One of the main goals of my break was to find a work-life balance routine that would work for me and keep me from getting burned out again. I thought that the best way to do this was to travel to relaxing places like Kuaui, Lamu Island, and Bali. The pace that I found on those islands slowed my rhythm and heart rate down dramatically and I eventually found my personalized work-life balance model, it took me two years.
In 2008, I was ready, rested, and rejuvenated from my break and hit the job search hard, despite being told by many people that I had ruined my career by taking a break at the height of it. I was told that no one would hire me after taking a break from a thriving and successful career-it didn’t look right.
I can say that I love a good challenge and certainly don’t give in to other’s opinions about my life-I developed that as an openly gay man throughout my corporate career.
I landed a job after my break that ticked all of the boxes AND that included global travel.
As a result of working with my business coaches in China and Russia, and my global travels during my break, I knew that I was ready to step into global leadership role and this new one suited me very well. This role gave me the opportunity to work on three continents in 18 months.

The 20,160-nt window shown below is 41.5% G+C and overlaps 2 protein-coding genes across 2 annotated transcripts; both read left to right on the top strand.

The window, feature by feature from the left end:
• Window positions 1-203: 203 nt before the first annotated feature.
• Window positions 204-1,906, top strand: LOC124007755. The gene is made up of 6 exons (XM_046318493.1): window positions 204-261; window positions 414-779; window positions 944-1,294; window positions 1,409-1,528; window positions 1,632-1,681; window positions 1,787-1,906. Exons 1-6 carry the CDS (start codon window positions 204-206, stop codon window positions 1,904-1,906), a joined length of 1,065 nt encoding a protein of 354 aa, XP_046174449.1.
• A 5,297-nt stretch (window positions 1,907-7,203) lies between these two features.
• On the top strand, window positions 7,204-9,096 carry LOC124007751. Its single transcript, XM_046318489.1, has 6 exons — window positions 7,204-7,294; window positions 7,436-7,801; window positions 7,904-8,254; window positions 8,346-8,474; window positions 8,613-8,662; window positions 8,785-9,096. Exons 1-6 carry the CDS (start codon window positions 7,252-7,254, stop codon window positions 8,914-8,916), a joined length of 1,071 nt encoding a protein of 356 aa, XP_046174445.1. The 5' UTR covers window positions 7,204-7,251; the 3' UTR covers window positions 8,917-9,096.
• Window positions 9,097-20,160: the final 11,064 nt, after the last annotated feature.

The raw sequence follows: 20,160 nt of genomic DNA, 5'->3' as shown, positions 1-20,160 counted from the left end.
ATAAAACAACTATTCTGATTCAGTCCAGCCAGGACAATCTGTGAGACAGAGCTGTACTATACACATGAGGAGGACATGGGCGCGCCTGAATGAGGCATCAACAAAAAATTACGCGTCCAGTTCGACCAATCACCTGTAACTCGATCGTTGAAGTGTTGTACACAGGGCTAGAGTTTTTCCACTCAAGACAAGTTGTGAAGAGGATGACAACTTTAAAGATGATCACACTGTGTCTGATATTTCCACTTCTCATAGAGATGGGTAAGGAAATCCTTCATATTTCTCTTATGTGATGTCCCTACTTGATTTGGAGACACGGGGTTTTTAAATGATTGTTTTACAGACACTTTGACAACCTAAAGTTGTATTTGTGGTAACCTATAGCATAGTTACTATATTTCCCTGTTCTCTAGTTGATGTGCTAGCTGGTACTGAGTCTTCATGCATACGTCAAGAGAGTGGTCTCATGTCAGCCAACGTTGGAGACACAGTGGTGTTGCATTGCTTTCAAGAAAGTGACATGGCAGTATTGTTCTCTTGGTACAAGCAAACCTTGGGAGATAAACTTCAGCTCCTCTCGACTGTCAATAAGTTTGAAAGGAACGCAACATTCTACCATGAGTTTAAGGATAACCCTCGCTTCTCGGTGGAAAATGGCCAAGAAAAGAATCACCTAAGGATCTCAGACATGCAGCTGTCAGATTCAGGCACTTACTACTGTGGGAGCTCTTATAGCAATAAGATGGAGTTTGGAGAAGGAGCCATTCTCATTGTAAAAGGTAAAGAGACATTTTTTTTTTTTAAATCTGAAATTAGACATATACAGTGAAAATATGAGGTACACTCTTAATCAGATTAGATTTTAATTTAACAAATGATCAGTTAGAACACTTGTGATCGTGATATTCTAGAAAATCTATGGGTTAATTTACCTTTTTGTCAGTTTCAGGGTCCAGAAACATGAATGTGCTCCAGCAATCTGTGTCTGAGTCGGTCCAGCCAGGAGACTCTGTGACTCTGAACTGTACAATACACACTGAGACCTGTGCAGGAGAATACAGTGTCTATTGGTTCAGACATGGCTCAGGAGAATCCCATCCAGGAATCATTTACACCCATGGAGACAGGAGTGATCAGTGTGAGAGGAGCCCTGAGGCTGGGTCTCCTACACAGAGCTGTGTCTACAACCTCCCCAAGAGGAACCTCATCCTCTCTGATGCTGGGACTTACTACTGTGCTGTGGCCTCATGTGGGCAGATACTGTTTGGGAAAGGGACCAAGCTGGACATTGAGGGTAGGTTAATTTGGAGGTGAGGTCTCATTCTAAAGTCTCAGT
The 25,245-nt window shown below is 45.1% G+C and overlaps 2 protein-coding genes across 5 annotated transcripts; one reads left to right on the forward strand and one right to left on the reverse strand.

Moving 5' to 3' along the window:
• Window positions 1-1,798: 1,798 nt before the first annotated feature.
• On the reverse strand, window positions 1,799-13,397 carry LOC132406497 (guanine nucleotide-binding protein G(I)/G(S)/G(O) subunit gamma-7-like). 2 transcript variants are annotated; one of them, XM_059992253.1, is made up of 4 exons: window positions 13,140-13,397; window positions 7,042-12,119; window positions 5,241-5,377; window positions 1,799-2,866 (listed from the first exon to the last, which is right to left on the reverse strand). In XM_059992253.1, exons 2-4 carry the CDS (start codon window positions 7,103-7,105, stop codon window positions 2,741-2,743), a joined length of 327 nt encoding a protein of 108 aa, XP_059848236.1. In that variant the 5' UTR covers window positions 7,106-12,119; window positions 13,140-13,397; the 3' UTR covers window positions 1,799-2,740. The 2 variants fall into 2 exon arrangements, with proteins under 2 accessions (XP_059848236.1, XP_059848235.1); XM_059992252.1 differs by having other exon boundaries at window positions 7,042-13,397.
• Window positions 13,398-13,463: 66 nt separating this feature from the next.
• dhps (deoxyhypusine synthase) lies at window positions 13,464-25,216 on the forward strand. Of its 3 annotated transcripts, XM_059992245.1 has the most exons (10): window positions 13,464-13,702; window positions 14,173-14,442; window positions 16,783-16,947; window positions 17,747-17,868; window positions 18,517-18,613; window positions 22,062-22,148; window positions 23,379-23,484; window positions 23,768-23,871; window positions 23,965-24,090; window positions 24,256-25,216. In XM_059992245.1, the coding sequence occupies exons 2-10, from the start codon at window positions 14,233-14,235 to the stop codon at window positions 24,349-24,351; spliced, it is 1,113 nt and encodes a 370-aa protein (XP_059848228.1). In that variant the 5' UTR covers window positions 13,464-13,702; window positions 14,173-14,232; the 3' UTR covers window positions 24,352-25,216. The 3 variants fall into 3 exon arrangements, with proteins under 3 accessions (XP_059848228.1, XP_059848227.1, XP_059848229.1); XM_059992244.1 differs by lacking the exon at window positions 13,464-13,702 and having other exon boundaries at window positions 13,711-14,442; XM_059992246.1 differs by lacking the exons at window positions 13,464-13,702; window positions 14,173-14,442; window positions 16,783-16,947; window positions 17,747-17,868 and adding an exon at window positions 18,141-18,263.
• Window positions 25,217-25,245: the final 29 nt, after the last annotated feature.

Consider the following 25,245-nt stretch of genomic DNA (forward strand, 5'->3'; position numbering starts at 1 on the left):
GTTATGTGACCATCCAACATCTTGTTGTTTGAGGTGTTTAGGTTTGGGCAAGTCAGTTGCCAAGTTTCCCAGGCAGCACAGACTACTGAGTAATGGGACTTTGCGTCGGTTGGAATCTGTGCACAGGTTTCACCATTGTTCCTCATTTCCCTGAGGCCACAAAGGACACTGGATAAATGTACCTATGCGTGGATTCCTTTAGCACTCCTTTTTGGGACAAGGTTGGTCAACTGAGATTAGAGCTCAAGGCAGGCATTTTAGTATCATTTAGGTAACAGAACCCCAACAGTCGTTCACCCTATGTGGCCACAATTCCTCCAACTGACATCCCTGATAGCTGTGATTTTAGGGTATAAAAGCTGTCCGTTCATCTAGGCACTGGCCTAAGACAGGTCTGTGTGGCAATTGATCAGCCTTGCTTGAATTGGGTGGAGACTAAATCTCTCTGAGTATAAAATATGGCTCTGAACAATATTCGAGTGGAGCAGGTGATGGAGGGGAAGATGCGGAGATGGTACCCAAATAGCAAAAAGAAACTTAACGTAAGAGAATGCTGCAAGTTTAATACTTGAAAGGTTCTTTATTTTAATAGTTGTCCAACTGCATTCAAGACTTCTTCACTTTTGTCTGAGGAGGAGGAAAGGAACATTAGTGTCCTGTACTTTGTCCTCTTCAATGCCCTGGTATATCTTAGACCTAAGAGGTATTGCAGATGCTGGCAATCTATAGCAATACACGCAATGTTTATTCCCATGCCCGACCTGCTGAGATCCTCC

My commute with this role expanded to include international flights and I was thrilled to grow beyond the borders to do business in Europe, Asia, and South America. In some ways, I had been training for this since I started my corporate travels in the early days of my career.
My final corporate role was the one that solidified my role as a Global Leader and Global Road Warrior. I routinely traveled to Europe, Asia, and South America with commutes that lasted more than 24 hours in most cases, a long way from my commute in Houston starting the 1980s.
I had developed the knowledge, skills and competencies to work successfully in more than 20 countries by the time my corporate career came to an end in 2017. I was proficient in the ways of doing business on five continents based onteh extensive set of experiences that came my way.
My commute went from a one hour round trip drive to sometimes more than 24 hours including international flights over my corporate career. Today in the era of the COVID-19 Pandemic, my commute is less than five minutes. I walk upstairs to my home office each day with a sense of gratitude for the amazing experiences that are all a part of my corporate career.
The things that I learned about myself and the people that I worked with over the years have made me a proficient leader and a better ally to others.
Today, I get to work via Zoom with people from all over the world and all the while from my home office. One of the highlights of this stage of my career is that I still have access to working as a Global Leader with colleagues and clients who are in places like Israel.
How are you commuting during the COVID-19 Pandemic and what impact is it having on your career development goals?